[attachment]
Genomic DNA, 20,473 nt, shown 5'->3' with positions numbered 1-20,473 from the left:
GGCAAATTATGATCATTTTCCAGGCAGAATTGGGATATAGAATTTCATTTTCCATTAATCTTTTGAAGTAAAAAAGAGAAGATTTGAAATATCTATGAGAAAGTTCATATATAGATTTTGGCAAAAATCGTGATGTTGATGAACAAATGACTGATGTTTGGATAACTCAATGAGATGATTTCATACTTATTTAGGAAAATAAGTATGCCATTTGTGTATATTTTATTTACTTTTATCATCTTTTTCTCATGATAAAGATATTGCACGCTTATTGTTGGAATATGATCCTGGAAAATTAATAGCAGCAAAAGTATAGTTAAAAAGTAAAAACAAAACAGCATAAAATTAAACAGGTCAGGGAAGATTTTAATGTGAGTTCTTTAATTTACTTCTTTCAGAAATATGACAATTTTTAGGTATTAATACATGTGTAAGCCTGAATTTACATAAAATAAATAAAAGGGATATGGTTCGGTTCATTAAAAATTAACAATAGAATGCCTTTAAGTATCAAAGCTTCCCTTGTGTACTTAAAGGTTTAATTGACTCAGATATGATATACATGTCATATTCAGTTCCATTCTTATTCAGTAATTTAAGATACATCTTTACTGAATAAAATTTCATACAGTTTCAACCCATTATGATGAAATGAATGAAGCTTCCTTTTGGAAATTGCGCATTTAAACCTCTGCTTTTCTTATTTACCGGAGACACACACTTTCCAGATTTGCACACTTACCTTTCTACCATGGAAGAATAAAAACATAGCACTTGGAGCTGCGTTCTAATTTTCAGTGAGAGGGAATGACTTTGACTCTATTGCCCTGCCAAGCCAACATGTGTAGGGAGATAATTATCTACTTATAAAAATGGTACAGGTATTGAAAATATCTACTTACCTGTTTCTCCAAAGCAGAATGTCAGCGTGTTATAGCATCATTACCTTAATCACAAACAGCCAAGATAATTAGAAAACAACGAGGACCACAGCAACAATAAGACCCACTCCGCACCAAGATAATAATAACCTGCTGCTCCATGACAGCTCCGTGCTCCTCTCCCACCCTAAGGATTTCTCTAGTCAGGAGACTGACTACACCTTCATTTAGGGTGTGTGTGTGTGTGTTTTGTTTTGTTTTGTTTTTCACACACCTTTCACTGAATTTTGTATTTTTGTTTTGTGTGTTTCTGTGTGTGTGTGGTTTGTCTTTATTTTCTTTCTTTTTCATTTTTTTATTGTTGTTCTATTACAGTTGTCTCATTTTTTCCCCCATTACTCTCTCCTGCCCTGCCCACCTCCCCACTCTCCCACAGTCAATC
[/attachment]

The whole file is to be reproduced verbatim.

Genomic DNA, 20,473 nt, shown 5'->3' with positions numbered 1-20,473 from the left:
GGCAAATTATGATCATTTTCCAGGCAGAATTGGGATATAGAATTTCATTTTCCATTAATCTTTTGAAGTAAAAAAGAGAAGATTTGAAATATCTATGAGAAAGTTCATATATAGATTTTGGCAAAAATCGTGATGTTGATGAACAAATGACTGATGTTTGGATAACTCAATGAGATGATTTCATACTTATTTAGGAAAATAAGTATGCCATTTGTGTATATTTTATTTACTTTTATCATCTTTTTCTCATGATAAAGATATTGCACGCTTATTGTTGGAATATGATCCTGGAAAATTAATAGCAGCAAAAGTATAGTTAAAAAGTAAAAACAAAACAGCATAAAATTAAACAGGTCAGGGAAGATTTTAATGTGAGTTCTTTAATTTACTTCTTTCAGAAATATGACAATTTTTAGGTATTAATACATGTGTAAGCCTGAATTTACATAAAATAAATAAAAGGGATATGGTTCGGTTCATTAAAAATTAACAATAGAATGCCTTTAAGTATCAAAGCTTCCCTTGTGTACTTAAAGGTTTAATTGACTCAGATATGATATACATGTCATATTCAGTTCCATTCTTATTCAGTAATTTAAGATACATCTTTACTGAATAAAATTTCATACAGTTTCAACCCATTATGATGAAATGAATGAAGCTTCCTTTTGGAAATTGCGCATTTAAACCTCTGCTTTTCTTATTTACCGGAGACACACACTTTCCAGATTTGCACACTTACCTTTCTACCATGGAAGAATAAAAACATAGCACTTGGAGCTGCGTTCTAATTTTCAGTGAGAGGGAATGACTTTGACTCTATTGCCCTGCCAAGCCAACATGTGTAGGGAGATAATTATCTACTTATAAAAATGGTACAGGTATTGAAAATATCTACTTACCTGTTTCTCCAAAGCAGAATGTCAGCGTGTTATAGCATCATTACCTTAATCACAAACAGCCAAGATAATTAGAAAACAACGAGGACCACAGCAACAATAAGACCCACTCCGCACCAAGATAATAATAACCTGCTGCTCCATGACAGCTCCGTGCTCCTCTCCCACCCTAAGGATTTCTCTAGTCAGGAGACTGACTACACCTTCATTTAGGGTGTGTGTGTGTGTGTTTTGTTTTGTTTTGTTTTTCACACACCTTTCACTGAATTTTGTATTTTTGTTTTGTGTGTTTCTGTGTGTGTGTGGTTTGTCTTTATTTTCTTTCTTTTTCATTTTTTTATTGTTGTTCTATTACAGTTGTCTCATTTTTTCCCCCATTACTCTCTCCTGCCCTGCCCACCTCCCCACTCTCCCACAGTCAATC